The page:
‘Maverick’ Star James Garner Once Listed His Favorite Episode from the Series

by Josh Lanier

James Garner said his favorite episode of Maverick is the one where he does the least. He barely leaves his chair, but it’s the episode where “Bret is at his coolest,” he said. And chances are, it’s your favorite too.

The episode is “Shady Deal at Sunny Acres,” and fans and critics widely regard it as the best 60 minutes of Maverick ever. It is the highest-rated episode of the show on IMDb. But if you’re unfamiliar with it, the plot is part Oceans 11 and part The Sting.

Bret Maverick (Garner) wins a massive amount of cash playing poker one night in the small town of Sunny Acres. But he doesn’t want to keep all that money on him overnight. So, he wakes up the local banker and deposits his $1,500 winnings at his bank. But when he comes back the next day to collect, the banker says he never met Maverick and keeps the money.

For the rest of the episode, Garner’s character sits in a rocking chair across the street from the bank whittling. Everyone in town knows the banker grifted him and they’re curious what he’ll do about it. “I’m working on it,” when someone asks then returns to whittling. Behind the scenes, Maverick’s friends and brother enact a plan to use the banker’s greed against him and get back the cash.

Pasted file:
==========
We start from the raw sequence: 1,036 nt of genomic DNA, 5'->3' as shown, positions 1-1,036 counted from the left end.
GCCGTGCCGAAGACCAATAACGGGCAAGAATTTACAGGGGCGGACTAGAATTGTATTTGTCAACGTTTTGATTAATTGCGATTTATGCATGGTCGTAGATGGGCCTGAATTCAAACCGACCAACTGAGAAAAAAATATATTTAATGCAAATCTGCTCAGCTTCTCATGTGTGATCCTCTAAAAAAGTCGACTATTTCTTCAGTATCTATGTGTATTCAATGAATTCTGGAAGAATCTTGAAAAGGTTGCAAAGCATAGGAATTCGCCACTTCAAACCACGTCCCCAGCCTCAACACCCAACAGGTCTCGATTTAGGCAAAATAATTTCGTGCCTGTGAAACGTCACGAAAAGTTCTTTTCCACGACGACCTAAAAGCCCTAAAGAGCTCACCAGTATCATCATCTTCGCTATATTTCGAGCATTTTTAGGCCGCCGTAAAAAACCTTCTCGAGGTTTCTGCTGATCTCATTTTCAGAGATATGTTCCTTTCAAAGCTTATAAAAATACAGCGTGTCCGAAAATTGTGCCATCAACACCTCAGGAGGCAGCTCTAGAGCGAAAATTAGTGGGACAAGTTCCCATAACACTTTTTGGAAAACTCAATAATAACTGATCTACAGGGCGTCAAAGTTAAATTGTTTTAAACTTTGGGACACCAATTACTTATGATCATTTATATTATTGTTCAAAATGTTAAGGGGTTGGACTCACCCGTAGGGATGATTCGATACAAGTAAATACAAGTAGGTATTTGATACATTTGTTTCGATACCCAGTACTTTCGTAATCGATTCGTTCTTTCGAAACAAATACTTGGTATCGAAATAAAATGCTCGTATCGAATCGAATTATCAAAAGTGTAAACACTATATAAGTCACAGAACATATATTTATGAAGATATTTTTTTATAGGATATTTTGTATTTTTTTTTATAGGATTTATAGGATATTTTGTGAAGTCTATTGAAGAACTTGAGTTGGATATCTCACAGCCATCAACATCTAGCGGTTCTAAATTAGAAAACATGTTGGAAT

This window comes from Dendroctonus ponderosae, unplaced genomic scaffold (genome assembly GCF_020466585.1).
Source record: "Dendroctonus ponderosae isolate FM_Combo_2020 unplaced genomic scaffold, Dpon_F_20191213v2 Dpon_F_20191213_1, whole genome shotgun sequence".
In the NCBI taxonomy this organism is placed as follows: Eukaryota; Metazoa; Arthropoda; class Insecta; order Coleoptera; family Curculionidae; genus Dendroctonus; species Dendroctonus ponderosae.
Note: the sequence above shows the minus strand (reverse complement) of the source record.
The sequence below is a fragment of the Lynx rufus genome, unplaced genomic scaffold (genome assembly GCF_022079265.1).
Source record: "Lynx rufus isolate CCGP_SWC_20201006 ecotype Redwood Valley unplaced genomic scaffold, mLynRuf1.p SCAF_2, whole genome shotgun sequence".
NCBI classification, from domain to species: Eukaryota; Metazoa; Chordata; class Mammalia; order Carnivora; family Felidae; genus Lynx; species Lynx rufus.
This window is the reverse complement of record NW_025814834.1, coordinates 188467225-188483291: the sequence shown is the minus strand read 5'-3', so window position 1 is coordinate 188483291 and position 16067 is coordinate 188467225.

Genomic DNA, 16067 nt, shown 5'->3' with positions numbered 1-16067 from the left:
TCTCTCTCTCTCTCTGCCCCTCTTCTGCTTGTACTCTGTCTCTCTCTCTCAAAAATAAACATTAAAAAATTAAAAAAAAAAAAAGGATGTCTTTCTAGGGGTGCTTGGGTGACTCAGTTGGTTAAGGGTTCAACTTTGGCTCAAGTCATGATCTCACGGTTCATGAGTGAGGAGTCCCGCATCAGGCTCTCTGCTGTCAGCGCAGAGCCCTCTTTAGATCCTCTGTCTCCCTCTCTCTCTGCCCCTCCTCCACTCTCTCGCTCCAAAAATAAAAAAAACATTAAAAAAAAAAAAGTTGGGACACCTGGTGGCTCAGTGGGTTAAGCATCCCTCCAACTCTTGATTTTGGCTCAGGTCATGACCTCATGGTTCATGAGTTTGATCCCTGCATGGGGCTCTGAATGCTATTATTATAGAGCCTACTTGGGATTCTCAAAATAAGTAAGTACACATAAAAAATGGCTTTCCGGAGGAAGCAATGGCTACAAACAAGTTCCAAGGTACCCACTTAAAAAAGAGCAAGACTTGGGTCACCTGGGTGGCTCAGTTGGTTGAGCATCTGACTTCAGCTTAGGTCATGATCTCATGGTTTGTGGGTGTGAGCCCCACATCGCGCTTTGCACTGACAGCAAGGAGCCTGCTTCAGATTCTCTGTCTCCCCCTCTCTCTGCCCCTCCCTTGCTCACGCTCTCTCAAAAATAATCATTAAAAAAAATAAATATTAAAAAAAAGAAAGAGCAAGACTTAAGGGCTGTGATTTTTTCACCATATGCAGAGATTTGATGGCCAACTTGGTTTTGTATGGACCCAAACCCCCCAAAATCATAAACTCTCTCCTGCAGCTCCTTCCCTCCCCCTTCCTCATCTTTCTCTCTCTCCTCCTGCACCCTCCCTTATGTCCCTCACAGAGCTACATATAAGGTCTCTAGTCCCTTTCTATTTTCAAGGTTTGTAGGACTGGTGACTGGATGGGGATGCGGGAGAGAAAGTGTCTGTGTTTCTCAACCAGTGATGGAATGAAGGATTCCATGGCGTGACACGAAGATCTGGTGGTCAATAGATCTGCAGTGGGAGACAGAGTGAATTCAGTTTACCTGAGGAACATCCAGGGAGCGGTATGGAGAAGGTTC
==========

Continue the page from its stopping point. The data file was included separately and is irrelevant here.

When Roy Huggins was writing the script, he left it open to which brother — Bret or Bart Maverick — the banker would swindle. James Garner chose to play the character that sat the entire episode and had few lines for a peculiar reason.

“I needed to get off my feet,” Garner said in his memoir.

But Garner’s cool manner makes his inaction one of the most compelling parts of the episode.

Daughter: James Garner Was a True Hollywood Maverick

There’s a familiar trope in pop culture of the homespun actor who scores a big hit and loses their moral compass. James Garner wasn’t that. Despite being a massively successful actor, his daughter said he never gave up on his principles.

“He had a very different mindset and went about things, even in the industry, much differently than other people did,” Gigi Garner told Fox News recently. “He had a core sense of moral values. … (And) he was truly an exemplary human being. He marched on Washington with Martin Luther King when it was not a popular thing to do.”

James Garner said he believed it was an actor’s job to do what was best for the character and the audience. But he didn’t let his obligations to his craft cloud his judgment.

“I’m from the Spencer Tracy school: Be on time, know your words, hit your marks, and tell the truth,” he wrote. “I don’t have any theories about acting, and I don’t think about how to do it, except that an actor shouldn’t take himself too seriously, and shouldn’t try to make acting something it isn’t. Acting is just common sense. It isn’t hard if you put yourself aside and just do what the writer wrote.”

Garner died in 2014 of a heart attack. He was 86.